GEORGE SHULTZ, Thomas W. and Susan B. Ford Distinguished Fellow, Hoover Institution: Oh, here are a lot of memories.
PAUL SOLMAN: George Shultz in a Stanford University conference room awash in memorabilia.
GEORGE SHULTZ: There's a picture of us meeting with President Obama in the Oval Office.
PAUL SOLMAN: Elder statesmen, classically trained economist.
GEORGE SHULTZ: This is an early edition of Adam Smith's "Wealth of Nations."
PAUL SOLMAN: Oh, my goodness.
The conservative Shultz doesn't go back that far, but he served Republican presidents from the '50s to the '80s.
GEORGE SHULTZ: President Reagan was my favorite. The thing about President Reagan was, he was comfortable with himself.
PAUL SOLMAN: Now 89, Shultz is a distinguished fellow at Stanford's Hoover Institution, where, of late, he's been pondering the problem of banks deemed too big to fail. A recent quote, "If they're too big to fail, make them smaller," he said.
We wanted to know more.
What's the basic problem, as you see it, with financial institutions at this point in time?
GEORGE SHULTZ: In the first place, if somebody, it's known they will be bailed out, well, they -- they do excessive risk, because they're doing it on the taxpayer's dollar. The whole system is badly damaged when bailouts occur.
It takes all of the accountability out of the system. And the market system depends on accountability. So, we have to design a system so anybody in it can fail.
PAUL SOLMAN: Now, did you run into this in your -- some of your past lives, or is this -- this a new phenomenon?
GEORGE SHULTZ: Oh, no. This is something that you see in a lot of settings. And I have run into the same problem before. In along about August or so of 1968, a strike of the longshoremen starts on the Eastern Gulf Coast. President Johnson thinks that will create a national emergency. He adjourns the strike.
That decision is appealed to the Supreme Court. It's a fast track in the law. The Supreme Court agrees with the president. So, the strike is stopped. And it starts in again somewhere around January 16 or something of 1969.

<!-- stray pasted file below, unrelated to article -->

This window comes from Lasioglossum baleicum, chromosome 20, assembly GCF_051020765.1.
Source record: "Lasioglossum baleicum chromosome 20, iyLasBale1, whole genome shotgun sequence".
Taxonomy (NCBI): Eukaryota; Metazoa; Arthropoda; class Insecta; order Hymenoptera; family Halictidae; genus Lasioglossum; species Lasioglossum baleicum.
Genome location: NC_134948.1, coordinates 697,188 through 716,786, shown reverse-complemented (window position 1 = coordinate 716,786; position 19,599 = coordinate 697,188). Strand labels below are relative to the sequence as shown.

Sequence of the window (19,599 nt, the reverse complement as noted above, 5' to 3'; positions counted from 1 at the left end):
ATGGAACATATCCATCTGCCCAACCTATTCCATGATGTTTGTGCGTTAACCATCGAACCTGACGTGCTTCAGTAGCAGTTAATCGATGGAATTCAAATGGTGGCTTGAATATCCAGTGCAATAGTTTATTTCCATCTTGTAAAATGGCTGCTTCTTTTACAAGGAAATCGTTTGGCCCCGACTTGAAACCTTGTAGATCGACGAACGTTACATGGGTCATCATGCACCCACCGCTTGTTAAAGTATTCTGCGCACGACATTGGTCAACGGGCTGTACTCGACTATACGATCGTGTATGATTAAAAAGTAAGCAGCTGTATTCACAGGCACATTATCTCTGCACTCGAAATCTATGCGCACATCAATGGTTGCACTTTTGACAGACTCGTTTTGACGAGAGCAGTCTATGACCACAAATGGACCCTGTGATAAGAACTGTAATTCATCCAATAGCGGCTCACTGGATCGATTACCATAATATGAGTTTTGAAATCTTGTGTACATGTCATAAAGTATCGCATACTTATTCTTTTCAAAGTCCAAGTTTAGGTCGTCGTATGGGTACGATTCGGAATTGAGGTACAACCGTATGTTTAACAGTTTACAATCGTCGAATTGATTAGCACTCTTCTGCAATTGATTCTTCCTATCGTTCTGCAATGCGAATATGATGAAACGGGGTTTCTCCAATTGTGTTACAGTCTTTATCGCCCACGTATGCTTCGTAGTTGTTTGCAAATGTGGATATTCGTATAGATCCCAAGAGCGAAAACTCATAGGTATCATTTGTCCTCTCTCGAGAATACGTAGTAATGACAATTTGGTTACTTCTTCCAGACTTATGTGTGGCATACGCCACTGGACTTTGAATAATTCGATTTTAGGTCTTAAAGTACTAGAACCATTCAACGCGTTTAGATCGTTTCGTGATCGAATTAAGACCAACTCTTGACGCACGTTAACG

PAUL SOLMAN: Less than a week later, Shultz was sworn in as President Nixon's secretary of labor.
GEORGE SHULTZ: So, I went to the president. And I said to him, Mr. President, your predecessor was wrong, and the Supreme Court was wrong. This strike will create a lot of mumbling around, but it will not be a nationality emergency. And, if you stay out of it, you teach people a big lesson, that they have to take responsibility for themselves.
So, he hung in. And we did get it settled.
PAUL SOLMAN: The following year, as the first director of the Office of Management and Budget, Shultz faced an even bigger crisis. The failure of the Penn Central Railroad.
GEORGE SHULTZ: They deserved to fail. They had mismanaged their affairs. And Arthur Burns was chairman of the Federal Reserve Board. And he was very upset that, if they failed, it would have a bad effect on the financial system, so bad that he had somehow arranged -- I never could understand how -- a bailout, a massive amount of money for those days, to bail them out.
PAUL SOLMAN: Bail out the Penn Central?
GEORGE SHULTZ: Bail out the Penn Central. So, I think this is a lousy idea. I'm arguing with Arthur Burns. And half of me is saying to myself, what am I doing arguing with Arthur Burns about the financial system? He knows more about it than I do.
And, in that moment, a man named Brice Hallow walked in. And he said, Mr. President, the Penn Central, in its infinite wisdom, has just hired your old law firm to represent them in this matter. Under the circumstances, you can't touch this with a 10-foot pole, so no bailout. Penn Central failed. No dominoes fell.
PAUL SOLMAN: Did they think at the time that they might have been bailed out by the government?
GEORGE SHULTZ: Oh, yes, I'm sure they did.
PAUL SOLMAN: OK. So we have the longshoremen's strike. We have got Penn Central, plenty of examples. Bring us to the present. Why did everyone then presume that financial institutions were going to be bailed out when this current crisis started to happen?